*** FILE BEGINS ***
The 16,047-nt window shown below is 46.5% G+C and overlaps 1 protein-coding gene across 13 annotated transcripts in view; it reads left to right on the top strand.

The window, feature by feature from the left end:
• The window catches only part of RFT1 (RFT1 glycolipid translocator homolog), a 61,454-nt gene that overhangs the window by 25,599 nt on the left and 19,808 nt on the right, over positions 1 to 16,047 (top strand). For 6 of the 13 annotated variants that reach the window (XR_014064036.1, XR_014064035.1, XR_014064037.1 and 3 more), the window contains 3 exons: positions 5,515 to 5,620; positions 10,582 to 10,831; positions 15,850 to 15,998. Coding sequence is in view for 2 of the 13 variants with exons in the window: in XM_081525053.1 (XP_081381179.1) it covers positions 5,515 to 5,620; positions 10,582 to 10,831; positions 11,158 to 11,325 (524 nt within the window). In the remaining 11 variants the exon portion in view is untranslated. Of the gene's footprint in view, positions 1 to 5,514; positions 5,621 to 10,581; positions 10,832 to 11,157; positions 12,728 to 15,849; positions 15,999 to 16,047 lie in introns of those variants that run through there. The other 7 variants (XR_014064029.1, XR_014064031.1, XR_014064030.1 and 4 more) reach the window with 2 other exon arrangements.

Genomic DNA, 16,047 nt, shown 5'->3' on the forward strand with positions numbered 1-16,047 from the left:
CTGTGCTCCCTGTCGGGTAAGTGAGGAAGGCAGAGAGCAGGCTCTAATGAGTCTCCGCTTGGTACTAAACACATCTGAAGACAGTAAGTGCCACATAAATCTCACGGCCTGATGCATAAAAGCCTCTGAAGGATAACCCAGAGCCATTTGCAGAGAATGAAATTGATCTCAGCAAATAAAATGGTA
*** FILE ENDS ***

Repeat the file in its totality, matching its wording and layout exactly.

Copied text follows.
The 16,047-nt window shown below is 46.5% G+C and overlaps 1 protein-coding gene across 13 annotated transcripts in view; it reads left to right on the top strand.

The window, feature by feature from the left end:
• The window catches only part of RFT1 (RFT1 glycolipid translocator homolog), a 61,454-nt gene that overhangs the window by 25,599 nt on the left and 19,808 nt on the right, over positions 1 to 16,047 (top strand). For 6 of the 13 annotated variants that reach the window (XR_014064036.1, XR_014064035.1, XR_014064037.1 and 3 more), the window contains 3 exons: positions 5,515 to 5,620; positions 10,582 to 10,831; positions 15,850 to 15,998. Coding sequence is in view for 2 of the 13 variants with exons in the window: in XM_081525053.1 (XP_081381179.1) it covers positions 5,515 to 5,620; positions 10,582 to 10,831; positions 11,158 to 11,325 (524 nt within the window). In the remaining 11 variants the exon portion in view is untranslated. Of the gene's footprint in view, positions 1 to 5,514; positions 5,621 to 10,581; positions 10,832 to 11,157; positions 12,728 to 15,849; positions 15,999 to 16,047 lie in introns of those variants that run through there. The other 7 variants (XR_014064029.1, XR_014064031.1, XR_014064030.1 and 4 more) reach the window with 2 other exon arrangements.

Genomic DNA, 16,047 nt, shown 5'->3' on the forward strand with positions numbered 1-16,047 from the left:
CTGTGCTCCCTGTCGGGTAAGTGAGGAAGGCAGAGAGCAGGCTCTAATGAGTCTCCGCTTGGTACTAAACACATCTGAAGACAGTAAGTGCCACATAAATCTCACGGCCTGATGCATAAAAGCCTCTGAAGGATAACCCAGAGCCATTTGCAGAGAATGAAATTGATCTCAGCAAATAAAATGGTA